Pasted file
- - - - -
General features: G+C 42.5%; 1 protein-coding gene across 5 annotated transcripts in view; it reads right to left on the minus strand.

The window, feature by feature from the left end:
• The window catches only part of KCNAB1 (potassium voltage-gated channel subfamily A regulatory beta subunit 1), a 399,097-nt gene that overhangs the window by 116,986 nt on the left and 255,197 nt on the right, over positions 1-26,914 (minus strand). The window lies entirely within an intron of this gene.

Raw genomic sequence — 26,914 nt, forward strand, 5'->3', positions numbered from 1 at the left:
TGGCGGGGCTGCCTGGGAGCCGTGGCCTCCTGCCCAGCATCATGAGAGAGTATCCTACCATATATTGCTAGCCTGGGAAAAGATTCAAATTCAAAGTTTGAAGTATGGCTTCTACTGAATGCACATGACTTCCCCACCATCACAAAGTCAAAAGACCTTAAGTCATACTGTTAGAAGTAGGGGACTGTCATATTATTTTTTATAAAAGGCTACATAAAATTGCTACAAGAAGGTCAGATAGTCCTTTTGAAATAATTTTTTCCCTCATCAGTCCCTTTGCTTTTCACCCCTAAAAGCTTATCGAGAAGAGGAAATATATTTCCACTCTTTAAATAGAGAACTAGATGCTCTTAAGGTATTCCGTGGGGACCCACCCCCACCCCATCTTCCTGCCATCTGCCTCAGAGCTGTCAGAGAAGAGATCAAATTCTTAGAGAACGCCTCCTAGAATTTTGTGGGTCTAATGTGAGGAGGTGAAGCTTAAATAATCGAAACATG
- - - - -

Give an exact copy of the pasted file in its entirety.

General features: G+C 42.5%; 1 protein-coding gene across 5 annotated transcripts in view; it reads right to left on the minus strand.

The window, feature by feature from the left end:
• The window catches only part of KCNAB1 (potassium voltage-gated channel subfamily A regulatory beta subunit 1), a 399,097-nt gene that overhangs the window by 116,986 nt on the left and 255,197 nt on the right, over positions 1-26,914 (minus strand). The window lies entirely within an intron of this gene.

Raw genomic sequence — 26,914 nt, forward strand, 5'->3', positions numbered from 1 at the left:
TGGCGGGGCTGCCTGGGAGCCGTGGCCTCCTGCCCAGCATCATGAGAGAGTATCCTACCATATATTGCTAGCCTGGGAAAAGATTCAAATTCAAAGTTTGAAGTATGGCTTCTACTGAATGCACATGACTTCCCCACCATCACAAAGTCAAAAGACCTTAAGTCATACTGTTAGAAGTAGGGGACTGTCATATTATTTTTTATAAAAGGCTACATAAAATTGCTACAAGAAGGTCAGATAGTCCTTTTGAAATAATTTTTTCCCTCATCAGTCCCTTTGCTTTTCACCCCTAAAAGCTTATCGAGAAGAGGAAATATATTTCCACTCTTTAAATAGAGAACTAGATGCTCTTAAGGTATTCCGTGGGGACCCACCCCCACCCCATCTTCCTGCCATCTGCCTCAGAGCTGTCAGAGAAGAGATCAAATTCTTAGAGAACGCCTCCTAGAATTTTGTGGGTCTAATGTGAGGAGGTGAAGCTTAAATAATCGAAACATG